A new Unesco report calls for a global ban on smartphones in schools, arguing that they distract pupils, raise privacy concerns, and lead to cyberbullying, all without offering substantial benefits to learners.
“The digital revolution holds immeasurable potential but, just as warnings have been voiced for how it should be regulated in society, similar attention must be paid to the way it is used in education,” said Audrey Azoulay, Unesco’s director general.
“Its use must be for enhanced learning experiences and for the wellbeing of students and teachers, not to their detriment. Keep the needs of the learner first and support teachers. Online connections are no substitute for human interaction.”
The points raised in the report are all widely rehearsed — not just in schools, but in general use. Mobile phone use can be distracting and addictive, to the degree that both Apple and Google have screen-time features for limiting usage. Data collection from mobile phones is also a serious concern, and campaigners have long warned about the dangers of social media on young people’s mental health.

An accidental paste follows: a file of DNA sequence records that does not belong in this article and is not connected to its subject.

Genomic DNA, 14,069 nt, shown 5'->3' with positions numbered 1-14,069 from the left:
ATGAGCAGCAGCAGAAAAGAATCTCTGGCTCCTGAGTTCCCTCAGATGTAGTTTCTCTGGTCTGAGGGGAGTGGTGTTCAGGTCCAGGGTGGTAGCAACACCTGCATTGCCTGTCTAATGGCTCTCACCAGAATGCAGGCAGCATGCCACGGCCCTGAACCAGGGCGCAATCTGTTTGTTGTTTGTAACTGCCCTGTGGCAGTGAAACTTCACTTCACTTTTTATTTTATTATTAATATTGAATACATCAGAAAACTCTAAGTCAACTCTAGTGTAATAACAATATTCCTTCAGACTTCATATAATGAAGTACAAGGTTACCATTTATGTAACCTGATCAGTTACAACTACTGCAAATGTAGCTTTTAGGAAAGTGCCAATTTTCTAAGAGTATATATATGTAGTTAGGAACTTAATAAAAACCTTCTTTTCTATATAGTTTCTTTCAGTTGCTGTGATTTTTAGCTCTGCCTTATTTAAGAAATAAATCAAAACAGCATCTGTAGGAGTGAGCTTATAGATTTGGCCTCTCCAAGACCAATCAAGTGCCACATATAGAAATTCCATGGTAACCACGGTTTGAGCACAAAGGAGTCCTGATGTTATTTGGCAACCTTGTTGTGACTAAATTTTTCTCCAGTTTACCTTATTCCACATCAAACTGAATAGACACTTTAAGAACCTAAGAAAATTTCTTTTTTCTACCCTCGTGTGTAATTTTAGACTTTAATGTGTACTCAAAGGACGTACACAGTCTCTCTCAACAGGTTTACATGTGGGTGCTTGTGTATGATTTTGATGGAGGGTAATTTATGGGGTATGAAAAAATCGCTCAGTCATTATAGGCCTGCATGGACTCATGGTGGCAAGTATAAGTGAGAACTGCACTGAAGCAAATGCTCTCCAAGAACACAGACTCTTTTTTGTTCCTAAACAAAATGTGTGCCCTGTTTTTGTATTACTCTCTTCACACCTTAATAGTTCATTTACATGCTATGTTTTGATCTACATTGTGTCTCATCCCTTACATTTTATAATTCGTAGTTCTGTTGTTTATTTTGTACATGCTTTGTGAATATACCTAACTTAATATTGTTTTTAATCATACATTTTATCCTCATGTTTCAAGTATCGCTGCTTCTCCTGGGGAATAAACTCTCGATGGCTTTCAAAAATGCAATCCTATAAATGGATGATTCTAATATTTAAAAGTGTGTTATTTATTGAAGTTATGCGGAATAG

But in the past, these points have been countered by the potential benefits of the technology for students. And here the report suggests that — beyond offering assistance to those with disabilities — these don’t justify the costs. Indeed, the report cautions that some of the evidence highlighting technology’s benefit to education is funded by those selling digital-learning products.
“We need to teach children to live both with and without technology; to take what they need from the abundance of information, but to ignore what is not necessary; to let technology support, but never supplant human interactions in teaching and learning,” argued Manos Antoninis, director of the Global Education Monitoring report.
The report estimates that around a quarter of countries already ban smartphone use in schools. This includes France, which instituted a ban five years ago, and it will soon be joined by the Netherlands, where restrictions will be introduced from 2024.
The UK is currently in the three-quarters of countries that don’t have formal bans, with the Department for Education allowing headteachers to set policy on a local level.
There was a sign this was going to change in 2021, when then education secretary Gavin Williamson wrote of his support for a ban of smartphones in schools.
This may now be revisited. Current education secretary Nick Gibb said the Government would “look very carefully” at the UN report, to see “whether there are lessons we can learn”.